Burrito Girl (my wife and sidekick) and I are vacationing in Estes Park, Colorado right now. Last night we attended a Rocky Mountain National Park ranger talk entitled "Superheroes of the Night." Bats, owls, mountain lions, and coyotes were dubbed "superheroes" for their unhuman physical adaptations.
The main purpose of the evening was to help the young NachoBoy earn his Junior Ranger badge. He certainly enjoyed the talk, as one of his regular activities lately has been leanring to differentiate between the hoots of various owl species.
From a physics perspective, the owls piqued my interest. Their ears are not aligned in the same vertical plane. An owl's right ear is above the eye socket; the left ear is near chin level. How does this help the owl survive? An owl hunts from the branches of a tree, but is searching for prey on the ground. The time delay of a sound hitting each ear can help the owl pinpoint the location of the animal. People have pretty good directional sense about sound as well, but only in a horizontal plane around our head; the owl's ear position is well adapted to their sort of dive-bomb hunting.
Owls were fun, but bats... well, bats brought out the paper and pencil for a quick calculation. And I'm still confused by this one, so help me out if you can.
Bats navigate and hunt principally using echolocation, i.e. sonar. The park ranger last night described an experiment in which batologists* strung wire "less than the thickness of a piece of paper" around a darkened room. A multitude of flying insects and bats were released in this room. The wires were monitored to note each time that a bat collided with a wire.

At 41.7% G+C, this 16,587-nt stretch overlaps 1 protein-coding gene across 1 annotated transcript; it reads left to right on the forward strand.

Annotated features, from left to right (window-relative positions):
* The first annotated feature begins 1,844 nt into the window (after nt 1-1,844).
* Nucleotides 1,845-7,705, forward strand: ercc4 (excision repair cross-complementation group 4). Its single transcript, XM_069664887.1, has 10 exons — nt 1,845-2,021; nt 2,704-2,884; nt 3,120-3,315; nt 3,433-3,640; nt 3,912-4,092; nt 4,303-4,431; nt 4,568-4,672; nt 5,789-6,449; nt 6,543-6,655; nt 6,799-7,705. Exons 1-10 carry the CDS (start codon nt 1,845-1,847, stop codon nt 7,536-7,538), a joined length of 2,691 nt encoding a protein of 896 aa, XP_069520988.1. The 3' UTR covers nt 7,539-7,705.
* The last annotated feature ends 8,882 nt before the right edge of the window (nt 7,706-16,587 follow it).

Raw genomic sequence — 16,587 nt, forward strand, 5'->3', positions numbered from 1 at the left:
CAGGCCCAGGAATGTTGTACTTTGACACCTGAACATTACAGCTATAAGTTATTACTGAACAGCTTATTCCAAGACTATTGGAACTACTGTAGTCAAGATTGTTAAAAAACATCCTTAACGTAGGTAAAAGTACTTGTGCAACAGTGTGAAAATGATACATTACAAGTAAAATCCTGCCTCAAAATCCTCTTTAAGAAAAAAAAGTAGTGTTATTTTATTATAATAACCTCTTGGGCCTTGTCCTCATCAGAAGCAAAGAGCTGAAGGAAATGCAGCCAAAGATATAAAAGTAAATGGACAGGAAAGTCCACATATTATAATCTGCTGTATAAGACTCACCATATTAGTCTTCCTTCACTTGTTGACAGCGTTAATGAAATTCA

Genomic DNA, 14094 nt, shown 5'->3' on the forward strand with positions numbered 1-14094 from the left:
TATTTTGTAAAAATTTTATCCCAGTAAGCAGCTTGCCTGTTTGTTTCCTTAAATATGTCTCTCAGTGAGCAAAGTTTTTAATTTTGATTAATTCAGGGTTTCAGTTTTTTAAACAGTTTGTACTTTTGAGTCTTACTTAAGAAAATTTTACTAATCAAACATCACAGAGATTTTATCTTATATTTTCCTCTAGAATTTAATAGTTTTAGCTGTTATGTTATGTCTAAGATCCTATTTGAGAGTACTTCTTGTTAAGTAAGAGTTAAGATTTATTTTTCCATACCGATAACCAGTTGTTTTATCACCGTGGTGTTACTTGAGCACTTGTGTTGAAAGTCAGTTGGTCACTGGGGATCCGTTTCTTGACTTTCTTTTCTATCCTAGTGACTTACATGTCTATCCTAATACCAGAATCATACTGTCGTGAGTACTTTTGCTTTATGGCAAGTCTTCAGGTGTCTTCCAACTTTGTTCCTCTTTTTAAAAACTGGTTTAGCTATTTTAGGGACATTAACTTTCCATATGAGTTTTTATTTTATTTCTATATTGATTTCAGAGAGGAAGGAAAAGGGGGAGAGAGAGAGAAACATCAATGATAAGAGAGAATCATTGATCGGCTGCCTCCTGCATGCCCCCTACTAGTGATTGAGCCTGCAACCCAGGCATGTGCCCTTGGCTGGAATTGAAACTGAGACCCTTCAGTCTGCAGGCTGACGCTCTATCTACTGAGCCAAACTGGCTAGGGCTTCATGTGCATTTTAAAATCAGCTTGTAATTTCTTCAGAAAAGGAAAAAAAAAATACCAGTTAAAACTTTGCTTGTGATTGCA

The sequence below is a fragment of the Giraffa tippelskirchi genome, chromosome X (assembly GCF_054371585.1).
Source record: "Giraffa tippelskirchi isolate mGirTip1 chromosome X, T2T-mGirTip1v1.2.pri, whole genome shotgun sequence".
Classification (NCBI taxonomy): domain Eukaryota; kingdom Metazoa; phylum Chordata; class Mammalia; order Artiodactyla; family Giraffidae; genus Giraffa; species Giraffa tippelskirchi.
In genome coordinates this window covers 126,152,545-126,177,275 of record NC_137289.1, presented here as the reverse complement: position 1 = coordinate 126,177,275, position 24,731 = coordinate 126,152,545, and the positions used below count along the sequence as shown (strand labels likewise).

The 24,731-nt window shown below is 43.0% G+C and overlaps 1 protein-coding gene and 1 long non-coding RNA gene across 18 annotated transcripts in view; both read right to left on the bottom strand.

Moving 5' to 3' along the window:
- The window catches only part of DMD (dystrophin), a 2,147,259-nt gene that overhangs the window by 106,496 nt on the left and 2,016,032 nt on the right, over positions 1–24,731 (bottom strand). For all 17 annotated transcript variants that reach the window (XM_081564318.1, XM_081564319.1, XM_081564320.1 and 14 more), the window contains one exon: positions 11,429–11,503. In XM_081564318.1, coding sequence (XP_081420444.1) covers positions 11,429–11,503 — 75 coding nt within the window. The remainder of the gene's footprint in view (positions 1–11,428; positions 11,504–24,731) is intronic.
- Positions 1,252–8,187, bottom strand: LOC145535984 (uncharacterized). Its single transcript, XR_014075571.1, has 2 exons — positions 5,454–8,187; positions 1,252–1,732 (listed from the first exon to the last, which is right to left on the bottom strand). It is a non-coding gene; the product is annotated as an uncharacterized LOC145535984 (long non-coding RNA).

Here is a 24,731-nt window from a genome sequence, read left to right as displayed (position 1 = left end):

*Or whatever they're called
What happened? The bats ate all the insects, but never once touched a wire. Conclusion: Bats have pretty awesome sonar skills.
Here's where I brought out the paper-and-pen. For the bat's sonar waves to reflect off of the paper-thin wires, the sonar wavelength has to be on the order of the wire thickness. That's about 1/10 of a mm, or 10-4 m. The speed of sound is 340 m/s, or about 102 m. Therefore, the frequency of the bat sonar has to be v/λ = 106 Hz. That's better known as 1 MHz, well above the ~50 kHz limit to human hearing.
I made a quick check on the reasonability of my calculation by asking the bat-savvy ranger if he had ever heard the bat's echolocation. He said no -- he confirmed that the sound must be above the audible range, but he did not know the precise frequency.
A more involved internet search found this excellent discussion of the physics and biology of bat radar. It states that the bat-recepticles are fine tuned to detect 60.0-61.5 kHz. Bats use a wider range of outgoing frequencies, because then they will be able to detect the doppler-shifted return wave. (Cool non-AP physics problem: Calculate a reasonable range for outgoing bat frequencies for a reasonable range of insect speeds, such that the doppler-shifted return pulse will be in the 60.0 kHz range.)
But this fact contradicts my original calculation. The wavelength of a bat's radar is (340 m/s)/(60,000 Hz) = 5 mm or so. How, then, can the bat accurately detect something 50 times smaller, like a paper-width wire?
Clearly I'm not understanding something. Can anyone out there explain? If so, then I've got an excellent discussion for this year's waves unit. Perhaps we can bring in a bat for demonstration purposes.
(P.S. -- The picture at the top of the post is of a bat drinking. Bats can't land to drink, because their gliding wings don't allow them to take off from the ground. Airspeed velocity and such. So they glide across standing water, lapping the water up with their tongues. Awesome.)